Whether beneath the thatched roof of the tiki hut or at an intimate table surrounded by bamboo shoots, Papaya Thai and Asian BBQ’s tropical themes pervade the eatery’s confines. The barbecue bar grants diners a front-row seat to watch chefs expertly grill marinated meats and veggies on wooden skewers, wielding the power of fire like Prometheus to cook beef to its tender best state. A variety of Thai tasting plates and main dishes include classics such as pad thai, sizzling chicken in a thai barbecue sauce, and skewered chicken satay. From the tiki bar, bartenders pour tropical drinks such as papaya thai-ritas made with sweet mango and nutty monkeys, an almond-rum-banana concoction the staff delivers to tables by way of swinging through the rafters.
The New York Times praised Tengda's Milford location—one of eight in a small regional chain—as "perfect for young-at-heart couples and groups," with a high-energy atmosphere bubbling around cuisine it called "very good." The chefs draw gustatory inspiration from China, Japan, and Thailand as they create their expansive menus of Pan-Asian fare, which include fiery stir-fries, grilled meats, and sushi and provide reading material for shy diners throughout a full meal. Moody red and yellow lights dapple sleek black tables and booths, and might occasionally catch knife-flipping and drink-slinging theatrics behind the sushi and cocktail bars.
With its menu of authentic Thai tastes, Thai Basil keeps taste buds and their corresponding bodies thoroughly sated and comfortably seated. While culinary classics such as chicken pad thai help diners reminisce about delectable meals past with its stir-fried rice noodles, scallions, egg, and ground peanut ($10), various wok-stirred ($12–$16) and duck ($19) provide the ground work for new eating experiences. After catching a movie or scenic glimpses of a fast-approaching asteroid, diners can stop by for bites of crispy red snapper ($20), or refuel midday with slurps of grilled-beef pho ($8).
Geranium red walls and a seemingly endless supply of fresh Thai orchids contribute to the serene ambiance at Reka’s Thai Restaurant, where the kitchen staffers create classics of royal-style cuisine. With a focus on subtlety of flavors, they fuse both imported ingredients as well as those from local merchants when creating dishes like Escargot Thai Style, Green Papaya Salad, Crispy Duck with Crispy Kale, and Wild Boar Jungle Style, all of which are plated with an artful flair. To complement the leisurely dining style, chords from a classical guitarist permeate the dining room on every Friday and Saturday evening.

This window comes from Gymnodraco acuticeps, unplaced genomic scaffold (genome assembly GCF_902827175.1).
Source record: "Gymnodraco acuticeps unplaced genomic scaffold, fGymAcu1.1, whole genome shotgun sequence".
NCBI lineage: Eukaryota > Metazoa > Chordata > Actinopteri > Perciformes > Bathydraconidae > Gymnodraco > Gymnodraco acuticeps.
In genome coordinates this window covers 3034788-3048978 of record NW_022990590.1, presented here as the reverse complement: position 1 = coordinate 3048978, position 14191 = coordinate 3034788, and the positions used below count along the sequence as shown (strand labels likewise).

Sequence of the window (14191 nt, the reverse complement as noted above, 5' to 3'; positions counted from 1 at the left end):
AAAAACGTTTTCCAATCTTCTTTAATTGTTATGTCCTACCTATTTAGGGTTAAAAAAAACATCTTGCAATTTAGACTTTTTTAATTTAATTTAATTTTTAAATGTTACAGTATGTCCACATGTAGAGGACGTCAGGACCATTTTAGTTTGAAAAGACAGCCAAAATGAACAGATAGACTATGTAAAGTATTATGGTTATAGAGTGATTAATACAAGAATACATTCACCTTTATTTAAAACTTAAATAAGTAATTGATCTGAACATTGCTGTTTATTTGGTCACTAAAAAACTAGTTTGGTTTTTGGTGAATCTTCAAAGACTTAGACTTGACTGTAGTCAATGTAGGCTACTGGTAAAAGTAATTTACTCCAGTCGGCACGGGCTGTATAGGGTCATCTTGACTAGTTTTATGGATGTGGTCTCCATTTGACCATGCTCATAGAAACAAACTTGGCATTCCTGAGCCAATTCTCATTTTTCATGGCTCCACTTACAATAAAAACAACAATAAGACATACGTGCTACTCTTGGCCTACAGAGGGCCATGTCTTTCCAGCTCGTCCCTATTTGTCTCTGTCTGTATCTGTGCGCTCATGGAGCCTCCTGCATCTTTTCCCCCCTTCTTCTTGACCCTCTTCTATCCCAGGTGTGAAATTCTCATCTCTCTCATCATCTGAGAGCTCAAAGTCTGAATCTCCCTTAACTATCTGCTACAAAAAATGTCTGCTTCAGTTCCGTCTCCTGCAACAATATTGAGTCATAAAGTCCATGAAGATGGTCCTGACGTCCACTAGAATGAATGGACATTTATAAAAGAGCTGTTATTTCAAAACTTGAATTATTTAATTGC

As its name suggests, two halves create Full Moon Asian Thai Restaurant. On one hand is a vibrant, bustling dining room that would not feel out of place in Manhattan. The sounds of lively chatter pervade the open space, hanging over rows of wooden tables where napkins stand upright on plates like swans engaged in staring contests. This electric atmosphere juxtaposes neatly with the quieter corners of the restaurant, where eyes are drawn to elaborate woodcarvings and ears perk up at the sound of water burbling across bricks and sandstones imported from Thailand.
This fusion between West and East—between fast-paced and meditative—carries over to the Zagat -rated restaurant's menu. Sweat-inducing spices strike a balance with the sweet flavors of papaya in colorful curries. Similarly, crushed peanuts and handpicked bean sprouts lend a pleasant crunch to the rice noodles of a traditional pad thai dish. Purple- and orange-tinged lamps dangle above guests as they sample the spread of Thai cuisine, giving them the appearance of tigers at a black-light rave.
Wild Ginger's woven lanterns drizzle light on a wall-spanning triptych of paintings that blends modern abstraction with traditional Asian styles. Cherry-red banquettes cushion patrons as they dine on dishes that blend the cuisines of China, Japan, Thailand, and Indonesia. Sushi shares menu space with made-to-order entrees of chicken, duck, and scallops in curry and fruit-based sauces. While waiting on a wok entree to cool, patrons can try to down a frothy brew using only their chopsticks.
Galangal's kitchen decorates the tables in the refined dining room with an international menu of Asian flavors spanning japanese sushi, fragrant thai curries, and chinese dumplings. "Much of the food takes a cue from the stylish setting," wrote New York Times contributor Joanne Starkey, highlighting a neatly sculpted plate of pad thai ($7–$9 at lunch, $14–$18 at dinner) garnished with drizzled egg, orchids, and a shot glass full of mung-bean sprouts. Lunchtime diners can devour spicy basil eggplant ($7–$9) or throw out plastic pails emblazoned with Batman in favor of the neatly organized nutrition of a shrimp-tempura bento box ($14). At dinnertime, a charcoal-grilled half chicken ($17) bathed in sweet chili sauce gilds smoky notes with sweeter flavors, and sushi chefs expertly pack the salmon family roll ($15) with a quartet of fish preparations including king salmon, crispy salmon, and salmon roe.